Mateusz Szczurek

Mateusz Szczurek (born 11 August 1975 in Warsaw, Poland[citation needed]) is a Polish economist and politician. He was the Polish Minister of Finance in the governments of successive prime ministers Donald Tusk and Ewa Kopacz from 2013 to 2015.[1][2]

Mateusz Szczurek
Mateusz Szczurek 69 posiedzenie Senatu.JPG
Minister of Finance
In office
27 November 2013 – 16 November 2015
Prime MinisterDonald Tusk
Ewa Kopacz
Preceded byJacek Rostowski
Succeeded byPaweł Szałamacha
Personal details
Born (1975-08-11) 11 August 1975 (age 44)
Warsaw, Poland[citation needed]
Political partyCivic Platform
Alma materUniversity of Warsaw
Columbia University
University of Sussex


Szczurek studied at the University of Warsaw and University of Sussex where in 1998 he obtained a master's degree, and in 2005 a PhD. He wrote his Masters thesis on "Chaos and non-linearity in Foreign Exchange Markets."[3]


In 1997 Szczurek was an economist for ING Bank. In 2011 he became the Chief Economist of ING Group for Central Europe and Eastern Europe. He was chief (2003-2005) and co-founder Towarzystwo Absolwentów Uniwersytetów Brytyjskich (Alumni Association of British Universities). He is a member of Association of Polish Economists. On 27 November 2013 the President of Poland appointed him as Minister of Finance. He was named European Finance Minister of the Year in January 2015 by The Banker magazine.,[4] and Finance Minister of the Year Central & Eastern Europe 2014 by Emerging Markets magazine.[5]

During his time in office, Szczurek phased out Poland's flexible credit line (FCL) with the International Monetary Fund (IMF).[6] In 2015, he announced that Polish state development bank BGK and its investment vehicle PIR would invest up to 8 billion euros ($8.5 billion) in projects linked to the European Fund for Strategic Investments (EFSI).[7]

Since leaving office, Szczurek has been teaching public finance and international economics at University of Warsaw. He also serves as Associate Director, Lead Regional Economist in the European Bank for Reconstruction and Development (EBRD), monitoring structural reforms and policy dialogue in Central Europe and the Baltics region. In October 2016, he was appointed to the five-member European Fiscal Board, an independent advisory board of the European Commission on fiscal matters.[8]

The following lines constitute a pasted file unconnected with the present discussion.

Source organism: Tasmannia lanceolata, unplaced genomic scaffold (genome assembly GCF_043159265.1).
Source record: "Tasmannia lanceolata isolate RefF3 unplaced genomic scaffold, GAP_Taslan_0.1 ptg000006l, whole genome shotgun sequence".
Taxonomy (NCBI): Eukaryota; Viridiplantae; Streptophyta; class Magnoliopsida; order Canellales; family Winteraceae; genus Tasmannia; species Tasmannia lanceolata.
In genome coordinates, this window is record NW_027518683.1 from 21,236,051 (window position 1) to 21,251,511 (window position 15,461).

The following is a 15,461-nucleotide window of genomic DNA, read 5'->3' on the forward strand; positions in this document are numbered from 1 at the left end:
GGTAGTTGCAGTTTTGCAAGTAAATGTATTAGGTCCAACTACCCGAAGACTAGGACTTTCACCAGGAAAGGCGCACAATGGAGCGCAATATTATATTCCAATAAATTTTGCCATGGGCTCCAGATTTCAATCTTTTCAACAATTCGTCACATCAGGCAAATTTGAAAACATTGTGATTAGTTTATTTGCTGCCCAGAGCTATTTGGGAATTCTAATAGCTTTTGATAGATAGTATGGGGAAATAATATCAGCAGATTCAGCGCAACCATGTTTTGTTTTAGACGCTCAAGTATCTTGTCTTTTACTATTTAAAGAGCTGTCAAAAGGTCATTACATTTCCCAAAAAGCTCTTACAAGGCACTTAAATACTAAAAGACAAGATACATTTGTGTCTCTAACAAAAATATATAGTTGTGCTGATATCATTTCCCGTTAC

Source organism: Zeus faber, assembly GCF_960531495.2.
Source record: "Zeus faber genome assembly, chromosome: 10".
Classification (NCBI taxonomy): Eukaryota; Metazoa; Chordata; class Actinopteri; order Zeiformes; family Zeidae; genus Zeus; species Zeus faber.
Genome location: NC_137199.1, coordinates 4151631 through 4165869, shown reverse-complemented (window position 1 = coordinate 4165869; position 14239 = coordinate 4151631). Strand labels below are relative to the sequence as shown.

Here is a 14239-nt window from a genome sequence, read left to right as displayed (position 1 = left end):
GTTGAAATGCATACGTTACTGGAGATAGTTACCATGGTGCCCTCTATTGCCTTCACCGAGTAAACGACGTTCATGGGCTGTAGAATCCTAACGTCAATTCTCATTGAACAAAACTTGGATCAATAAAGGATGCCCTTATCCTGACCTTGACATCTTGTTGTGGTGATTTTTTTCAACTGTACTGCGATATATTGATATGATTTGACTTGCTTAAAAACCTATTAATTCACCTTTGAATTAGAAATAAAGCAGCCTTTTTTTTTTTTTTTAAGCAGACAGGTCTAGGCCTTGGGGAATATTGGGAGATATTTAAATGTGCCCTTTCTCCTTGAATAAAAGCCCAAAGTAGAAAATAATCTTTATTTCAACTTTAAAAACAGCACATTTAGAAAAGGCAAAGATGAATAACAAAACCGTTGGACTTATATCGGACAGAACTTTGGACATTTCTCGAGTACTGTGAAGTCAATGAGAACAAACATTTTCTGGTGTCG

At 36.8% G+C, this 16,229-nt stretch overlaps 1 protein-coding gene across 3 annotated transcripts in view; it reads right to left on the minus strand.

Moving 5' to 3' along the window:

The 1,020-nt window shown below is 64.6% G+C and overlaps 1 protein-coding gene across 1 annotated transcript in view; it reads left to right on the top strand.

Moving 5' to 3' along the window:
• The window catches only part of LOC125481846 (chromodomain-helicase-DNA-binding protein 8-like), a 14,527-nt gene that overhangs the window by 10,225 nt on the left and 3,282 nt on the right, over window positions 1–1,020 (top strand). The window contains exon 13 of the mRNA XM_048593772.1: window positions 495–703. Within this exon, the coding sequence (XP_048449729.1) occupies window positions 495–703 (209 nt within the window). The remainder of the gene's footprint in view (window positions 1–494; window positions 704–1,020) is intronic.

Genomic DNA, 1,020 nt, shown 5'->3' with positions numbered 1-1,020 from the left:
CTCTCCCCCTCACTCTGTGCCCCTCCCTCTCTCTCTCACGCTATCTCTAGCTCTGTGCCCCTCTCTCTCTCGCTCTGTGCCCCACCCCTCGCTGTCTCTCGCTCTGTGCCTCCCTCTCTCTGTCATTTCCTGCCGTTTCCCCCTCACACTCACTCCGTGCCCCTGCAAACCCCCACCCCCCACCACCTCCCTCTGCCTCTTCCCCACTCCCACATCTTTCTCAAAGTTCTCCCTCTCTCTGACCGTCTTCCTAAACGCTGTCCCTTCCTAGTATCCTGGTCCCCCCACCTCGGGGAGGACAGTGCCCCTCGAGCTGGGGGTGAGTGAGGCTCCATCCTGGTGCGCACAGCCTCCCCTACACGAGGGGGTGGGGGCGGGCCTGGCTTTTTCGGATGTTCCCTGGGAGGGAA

Personal lifeEdit

Szczurek has five children.[9]


  1. ^ "Mateusz Szczurek na ministra finansów. Zastąpi Jana Vincenta Rostowskiego [ZMIANY W RZĄDZIE]" (in Polish). 2013-11-20. Retrieved 2014-07-18.
  2. ^ "Mateusz Szczurek nowym szefem resortu finansów". 2013-11-20. Retrieved 2014-07-18.
  3. ^ Karolina Slowikowska (November 20, 2013), PROFILE-Poland's new finance minister Mateusz Szczurek Reuters.
  4. ^ "Finance Minister of the Year 2015". The Banker. 5 January 2015. Retrieved 26 January 2015.
  5. ^ "Finance Minister of the Year Central & Eastern Europe 2014". 11 October 2014.
  6. ^ Piotr Skolimowski and Maciej Onoszko (July 29, 2014), Poland Plans to Phase Out IMF Credit Line, Szczurek Says Bloomberg News.
  7. ^ Anna Koper (April 21, 2015), Poland to contribute up to $8.5 billion to EU investment plan Reuters.
  8. ^ The European Fiscal Board: Questions and Answers European Commission, press release of 19 October 2016.
  9. ^ Karolina Slowikowska (November 20, 2013), PROFILE-Poland's new finance minister Mateusz Szczurek Reuters.
Political offices
Preceded by
Jacek Rostowski
Minister of Finance
Succeeded by
Paweł Szałamacha